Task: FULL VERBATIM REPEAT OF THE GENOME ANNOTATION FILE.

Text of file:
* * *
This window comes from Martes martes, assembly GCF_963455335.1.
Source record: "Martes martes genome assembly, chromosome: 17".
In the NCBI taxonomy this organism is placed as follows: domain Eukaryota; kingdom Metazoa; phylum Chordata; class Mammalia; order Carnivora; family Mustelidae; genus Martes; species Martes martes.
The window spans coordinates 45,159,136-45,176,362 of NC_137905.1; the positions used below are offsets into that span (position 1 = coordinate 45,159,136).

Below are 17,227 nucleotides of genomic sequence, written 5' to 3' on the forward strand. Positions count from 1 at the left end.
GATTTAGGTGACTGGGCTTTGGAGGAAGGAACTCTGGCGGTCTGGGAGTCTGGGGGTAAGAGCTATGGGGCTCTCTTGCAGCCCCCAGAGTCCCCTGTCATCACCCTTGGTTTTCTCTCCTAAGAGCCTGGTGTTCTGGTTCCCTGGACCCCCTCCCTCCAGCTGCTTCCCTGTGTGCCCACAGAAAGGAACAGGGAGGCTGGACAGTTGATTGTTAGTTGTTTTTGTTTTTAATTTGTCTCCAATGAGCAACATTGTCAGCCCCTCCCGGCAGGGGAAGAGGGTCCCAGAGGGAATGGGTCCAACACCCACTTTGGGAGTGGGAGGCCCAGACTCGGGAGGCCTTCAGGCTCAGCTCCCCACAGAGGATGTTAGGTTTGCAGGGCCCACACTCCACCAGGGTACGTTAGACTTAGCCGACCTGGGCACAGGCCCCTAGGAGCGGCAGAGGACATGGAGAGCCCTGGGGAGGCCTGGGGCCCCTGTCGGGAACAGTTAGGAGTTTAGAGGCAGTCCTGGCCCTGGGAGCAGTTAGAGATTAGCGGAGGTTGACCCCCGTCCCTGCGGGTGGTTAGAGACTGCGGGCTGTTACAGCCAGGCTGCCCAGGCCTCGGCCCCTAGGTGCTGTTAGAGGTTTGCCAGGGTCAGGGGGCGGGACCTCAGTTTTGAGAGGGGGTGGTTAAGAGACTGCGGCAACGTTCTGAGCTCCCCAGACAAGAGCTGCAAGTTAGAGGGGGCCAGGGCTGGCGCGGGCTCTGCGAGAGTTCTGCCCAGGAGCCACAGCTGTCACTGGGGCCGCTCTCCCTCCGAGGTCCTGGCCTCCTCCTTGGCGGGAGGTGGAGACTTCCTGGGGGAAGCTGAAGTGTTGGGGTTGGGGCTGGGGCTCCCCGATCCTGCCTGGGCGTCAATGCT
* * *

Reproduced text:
This window comes from Martes martes, assembly GCF_963455335.1.
Source record: "Martes martes genome assembly, chromosome: 17".
In the NCBI taxonomy this organism is placed as follows: domain Eukaryota; kingdom Metazoa; phylum Chordata; class Mammalia; order Carnivora; family Mustelidae; genus Martes; species Martes martes.
The window spans coordinates 45,159,136-45,176,362 of NC_137905.1; the positions used below are offsets into that span (position 1 = coordinate 45,159,136).

Below are 17,227 nucleotides of genomic sequence, written 5' to 3' on the forward strand. Positions count from 1 at the left end.
GATTTAGGTGACTGGGCTTTGGAGGAAGGAACTCTGGCGGTCTGGGAGTCTGGGGGTAAGAGCTATGGGGCTCTCTTGCAGCCCCCAGAGTCCCCTGTCATCACCCTTGGTTTTCTCTCCTAAGAGCCTGGTGTTCTGGTTCCCTGGACCCCCTCCCTCCAGCTGCTTCCCTGTGTGCCCACAGAAAGGAACAGGGAGGCTGGACAGTTGATTGTTAGTTGTTTTTGTTTTTAATTTGTCTCCAATGAGCAACATTGTCAGCCCCTCCCGGCAGGGGAAGAGGGTCCCAGAGGGAATGGGTCCAACACCCACTTTGGGAGTGGGAGGCCCAGACTCGGGAGGCCTTCAGGCTCAGCTCCCCACAGAGGATGTTAGGTTTGCAGGGCCCACACTCCACCAGGGTACGTTAGACTTAGCCGACCTGGGCACAGGCCCCTAGGAGCGGCAGAGGACATGGAGAGCCCTGGGGAGGCCTGGGGCCCCTGTCGGGAACAGTTAGGAGTTTAGAGGCAGTCCTGGCCCTGGGAGCAGTTAGAGATTAGCGGAGGTTGACCCCCGTCCCTGCGGGTGGTTAGAGACTGCGGGCTGTTACAGCCAGGCTGCCCAGGCCTCGGCCCCTAGGTGCTGTTAGAGGTTTGCCAGGGTCAGGGGGCGGGACCTCAGTTTTGAGAGGGGGTGGTTAAGAGACTGCGGCAACGTTCTGAGCTCCCCAGACAAGAGCTGCAAGTTAGAGGGGGCCAGGGCTGGCGCGGGCTCTGCGAGAGTTCTGCCCAGGAGCCACAGCTGTCACTGGGGCCGCTCTCCCTCCGAGGTCCTGGCCTCCTCCTTGGCGGGAGGTGGAGACTTCCTGGGGGAAGCTGAAGTGTTGGGGTTGGGGCTGGGGCTCCCCGATCCTGCCTGGGCGTCAATGCT